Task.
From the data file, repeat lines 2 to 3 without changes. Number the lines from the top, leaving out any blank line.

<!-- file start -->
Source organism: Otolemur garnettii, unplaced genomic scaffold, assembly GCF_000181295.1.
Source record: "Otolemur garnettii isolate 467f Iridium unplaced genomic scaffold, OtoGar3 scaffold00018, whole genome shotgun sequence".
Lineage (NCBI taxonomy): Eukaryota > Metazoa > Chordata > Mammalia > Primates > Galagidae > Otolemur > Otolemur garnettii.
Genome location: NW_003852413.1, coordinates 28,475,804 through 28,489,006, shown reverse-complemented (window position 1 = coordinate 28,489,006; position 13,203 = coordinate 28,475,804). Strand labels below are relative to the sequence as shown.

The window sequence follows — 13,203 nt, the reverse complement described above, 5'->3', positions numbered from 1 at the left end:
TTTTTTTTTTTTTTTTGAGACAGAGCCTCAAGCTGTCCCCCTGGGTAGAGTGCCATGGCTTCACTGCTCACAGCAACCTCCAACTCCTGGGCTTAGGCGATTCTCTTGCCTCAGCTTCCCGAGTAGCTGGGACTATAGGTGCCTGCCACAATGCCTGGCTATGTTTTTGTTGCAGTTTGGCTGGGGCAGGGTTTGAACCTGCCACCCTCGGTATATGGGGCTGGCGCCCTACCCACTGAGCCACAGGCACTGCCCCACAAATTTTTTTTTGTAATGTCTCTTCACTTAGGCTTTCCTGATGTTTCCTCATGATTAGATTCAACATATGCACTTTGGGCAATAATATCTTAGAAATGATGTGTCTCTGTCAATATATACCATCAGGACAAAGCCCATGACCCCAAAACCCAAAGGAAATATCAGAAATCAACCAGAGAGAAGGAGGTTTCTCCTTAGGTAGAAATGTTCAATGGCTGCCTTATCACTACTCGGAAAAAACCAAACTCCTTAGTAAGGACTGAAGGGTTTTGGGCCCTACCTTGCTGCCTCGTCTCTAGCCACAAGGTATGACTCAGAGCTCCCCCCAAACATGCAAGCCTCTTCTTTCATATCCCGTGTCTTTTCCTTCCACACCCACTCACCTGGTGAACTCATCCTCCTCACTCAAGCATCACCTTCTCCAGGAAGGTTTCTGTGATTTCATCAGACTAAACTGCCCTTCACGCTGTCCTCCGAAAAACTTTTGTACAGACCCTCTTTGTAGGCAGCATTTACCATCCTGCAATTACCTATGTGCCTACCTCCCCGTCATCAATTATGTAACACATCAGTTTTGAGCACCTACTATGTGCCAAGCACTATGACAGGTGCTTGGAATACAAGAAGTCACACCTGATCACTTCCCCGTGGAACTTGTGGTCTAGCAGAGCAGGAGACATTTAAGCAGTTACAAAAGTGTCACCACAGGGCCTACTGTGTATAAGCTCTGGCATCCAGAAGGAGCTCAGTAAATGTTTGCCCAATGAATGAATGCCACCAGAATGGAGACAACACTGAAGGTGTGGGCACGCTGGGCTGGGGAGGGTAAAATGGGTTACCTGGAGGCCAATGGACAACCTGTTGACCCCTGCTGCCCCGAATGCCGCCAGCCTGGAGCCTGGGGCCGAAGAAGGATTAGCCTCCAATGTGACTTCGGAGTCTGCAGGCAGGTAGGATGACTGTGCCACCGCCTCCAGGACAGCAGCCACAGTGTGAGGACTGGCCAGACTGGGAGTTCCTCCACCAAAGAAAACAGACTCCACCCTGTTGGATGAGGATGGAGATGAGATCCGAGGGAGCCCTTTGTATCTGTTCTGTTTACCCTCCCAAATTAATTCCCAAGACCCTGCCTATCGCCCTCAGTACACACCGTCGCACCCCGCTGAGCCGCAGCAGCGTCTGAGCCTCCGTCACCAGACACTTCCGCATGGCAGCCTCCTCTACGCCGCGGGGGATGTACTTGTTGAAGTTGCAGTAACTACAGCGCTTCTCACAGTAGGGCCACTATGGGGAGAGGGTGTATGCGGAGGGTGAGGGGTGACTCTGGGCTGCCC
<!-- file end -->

Source record: "Otolemur garnettii isolate 467f Iridium unplaced genomic scaffold, OtoGar3 scaffold00018, whole genome shotgun sequence".
Lineage (NCBI taxonomy): Eukaryota > Metazoa > Chordata > Mammalia > Primates > Galagidae > Otolemur > Otolemur garnettii.